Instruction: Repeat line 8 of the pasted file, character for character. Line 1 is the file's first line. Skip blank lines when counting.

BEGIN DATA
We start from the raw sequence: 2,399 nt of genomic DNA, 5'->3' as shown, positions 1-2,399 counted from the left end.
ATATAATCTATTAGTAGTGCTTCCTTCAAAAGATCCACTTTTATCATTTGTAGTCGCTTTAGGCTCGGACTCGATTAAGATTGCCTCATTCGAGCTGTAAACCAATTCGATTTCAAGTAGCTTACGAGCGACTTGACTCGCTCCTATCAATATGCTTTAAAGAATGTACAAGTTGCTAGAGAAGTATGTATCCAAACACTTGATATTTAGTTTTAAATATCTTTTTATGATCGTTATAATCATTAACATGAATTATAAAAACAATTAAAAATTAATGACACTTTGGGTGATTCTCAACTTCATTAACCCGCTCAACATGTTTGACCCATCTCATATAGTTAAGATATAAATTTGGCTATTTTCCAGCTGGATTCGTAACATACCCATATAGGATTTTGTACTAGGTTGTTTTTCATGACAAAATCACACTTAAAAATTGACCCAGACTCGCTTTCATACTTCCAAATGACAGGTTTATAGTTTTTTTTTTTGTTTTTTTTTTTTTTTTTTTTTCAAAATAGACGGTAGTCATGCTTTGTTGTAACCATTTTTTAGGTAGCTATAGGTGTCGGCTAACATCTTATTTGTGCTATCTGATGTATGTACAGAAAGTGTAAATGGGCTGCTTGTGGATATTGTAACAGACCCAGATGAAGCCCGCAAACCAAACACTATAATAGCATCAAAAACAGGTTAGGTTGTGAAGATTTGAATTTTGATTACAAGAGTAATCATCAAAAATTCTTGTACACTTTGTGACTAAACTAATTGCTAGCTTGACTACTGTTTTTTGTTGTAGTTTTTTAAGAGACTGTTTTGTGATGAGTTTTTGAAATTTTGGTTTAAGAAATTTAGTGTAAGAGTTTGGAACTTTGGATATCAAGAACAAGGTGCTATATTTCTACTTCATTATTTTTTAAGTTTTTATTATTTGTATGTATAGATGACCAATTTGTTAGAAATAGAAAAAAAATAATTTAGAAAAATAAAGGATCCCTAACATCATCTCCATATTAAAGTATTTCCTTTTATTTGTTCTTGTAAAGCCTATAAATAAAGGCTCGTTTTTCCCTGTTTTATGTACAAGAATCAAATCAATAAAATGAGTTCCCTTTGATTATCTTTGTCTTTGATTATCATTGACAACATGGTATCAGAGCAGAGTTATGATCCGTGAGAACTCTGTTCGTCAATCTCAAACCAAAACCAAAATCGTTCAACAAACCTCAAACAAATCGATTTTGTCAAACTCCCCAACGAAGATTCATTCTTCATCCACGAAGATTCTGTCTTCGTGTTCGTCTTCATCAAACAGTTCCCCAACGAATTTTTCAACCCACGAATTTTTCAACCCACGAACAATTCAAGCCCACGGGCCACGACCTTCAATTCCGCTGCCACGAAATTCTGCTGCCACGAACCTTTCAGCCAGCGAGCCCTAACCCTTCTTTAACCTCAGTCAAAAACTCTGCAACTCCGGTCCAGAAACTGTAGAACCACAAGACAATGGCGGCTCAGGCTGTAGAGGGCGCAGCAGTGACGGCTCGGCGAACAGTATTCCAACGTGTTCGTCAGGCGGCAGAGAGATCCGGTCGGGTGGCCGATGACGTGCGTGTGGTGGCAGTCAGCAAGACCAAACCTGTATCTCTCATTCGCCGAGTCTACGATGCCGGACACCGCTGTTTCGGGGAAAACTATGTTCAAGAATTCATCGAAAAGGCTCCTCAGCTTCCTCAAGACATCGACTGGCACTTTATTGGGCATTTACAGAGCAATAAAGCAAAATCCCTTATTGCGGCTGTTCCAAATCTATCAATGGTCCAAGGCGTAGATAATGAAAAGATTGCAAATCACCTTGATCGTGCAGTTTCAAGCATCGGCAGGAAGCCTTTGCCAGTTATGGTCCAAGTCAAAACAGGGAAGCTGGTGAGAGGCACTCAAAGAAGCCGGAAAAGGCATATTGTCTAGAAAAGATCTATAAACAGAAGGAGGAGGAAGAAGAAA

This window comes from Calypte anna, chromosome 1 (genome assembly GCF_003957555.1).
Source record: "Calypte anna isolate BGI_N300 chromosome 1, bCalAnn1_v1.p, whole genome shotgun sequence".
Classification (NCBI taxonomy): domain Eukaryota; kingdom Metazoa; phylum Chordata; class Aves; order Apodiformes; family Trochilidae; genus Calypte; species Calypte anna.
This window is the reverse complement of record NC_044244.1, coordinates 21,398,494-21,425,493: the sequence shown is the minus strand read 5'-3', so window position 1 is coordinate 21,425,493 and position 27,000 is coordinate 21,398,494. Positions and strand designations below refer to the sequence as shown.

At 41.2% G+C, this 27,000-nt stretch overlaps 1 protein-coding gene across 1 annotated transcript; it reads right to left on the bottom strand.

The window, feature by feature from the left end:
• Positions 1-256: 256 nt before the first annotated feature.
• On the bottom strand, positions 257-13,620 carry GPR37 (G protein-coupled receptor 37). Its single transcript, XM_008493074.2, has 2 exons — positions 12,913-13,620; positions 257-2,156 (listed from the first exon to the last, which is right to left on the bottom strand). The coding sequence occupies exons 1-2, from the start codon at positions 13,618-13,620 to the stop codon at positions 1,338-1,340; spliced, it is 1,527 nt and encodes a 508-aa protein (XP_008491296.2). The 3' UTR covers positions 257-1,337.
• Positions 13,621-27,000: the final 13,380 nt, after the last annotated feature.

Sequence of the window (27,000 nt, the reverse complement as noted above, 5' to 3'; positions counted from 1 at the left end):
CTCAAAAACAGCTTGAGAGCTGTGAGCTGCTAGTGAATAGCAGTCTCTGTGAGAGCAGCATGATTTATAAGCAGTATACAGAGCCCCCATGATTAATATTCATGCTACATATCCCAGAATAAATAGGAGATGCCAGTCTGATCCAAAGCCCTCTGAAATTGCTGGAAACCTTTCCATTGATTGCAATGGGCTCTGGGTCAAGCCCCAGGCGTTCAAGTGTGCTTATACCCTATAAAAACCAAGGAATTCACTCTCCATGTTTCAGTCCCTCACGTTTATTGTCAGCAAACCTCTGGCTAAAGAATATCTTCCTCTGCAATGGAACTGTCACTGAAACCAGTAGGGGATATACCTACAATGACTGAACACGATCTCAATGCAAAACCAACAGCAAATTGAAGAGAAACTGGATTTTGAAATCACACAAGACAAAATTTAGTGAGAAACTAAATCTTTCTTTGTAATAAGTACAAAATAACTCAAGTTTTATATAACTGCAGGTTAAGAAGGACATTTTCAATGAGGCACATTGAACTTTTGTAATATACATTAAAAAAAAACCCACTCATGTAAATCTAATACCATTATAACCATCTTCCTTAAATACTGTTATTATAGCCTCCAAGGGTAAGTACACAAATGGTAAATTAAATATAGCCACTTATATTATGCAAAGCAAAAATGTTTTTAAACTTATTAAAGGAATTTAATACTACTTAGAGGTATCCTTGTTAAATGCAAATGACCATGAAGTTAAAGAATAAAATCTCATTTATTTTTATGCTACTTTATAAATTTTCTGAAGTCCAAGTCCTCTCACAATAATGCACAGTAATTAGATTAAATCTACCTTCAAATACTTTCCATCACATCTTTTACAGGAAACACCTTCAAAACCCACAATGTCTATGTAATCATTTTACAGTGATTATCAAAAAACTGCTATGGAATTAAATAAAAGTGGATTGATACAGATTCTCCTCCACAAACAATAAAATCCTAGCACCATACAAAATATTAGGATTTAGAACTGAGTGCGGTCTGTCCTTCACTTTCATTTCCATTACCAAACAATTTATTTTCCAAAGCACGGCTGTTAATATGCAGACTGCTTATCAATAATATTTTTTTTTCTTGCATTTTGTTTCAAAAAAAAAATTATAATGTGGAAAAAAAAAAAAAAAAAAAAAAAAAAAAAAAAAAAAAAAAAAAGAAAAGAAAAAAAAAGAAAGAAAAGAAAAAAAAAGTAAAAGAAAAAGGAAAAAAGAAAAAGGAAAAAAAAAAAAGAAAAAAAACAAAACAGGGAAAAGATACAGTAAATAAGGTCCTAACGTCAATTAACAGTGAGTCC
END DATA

The window, feature by feature from the left end: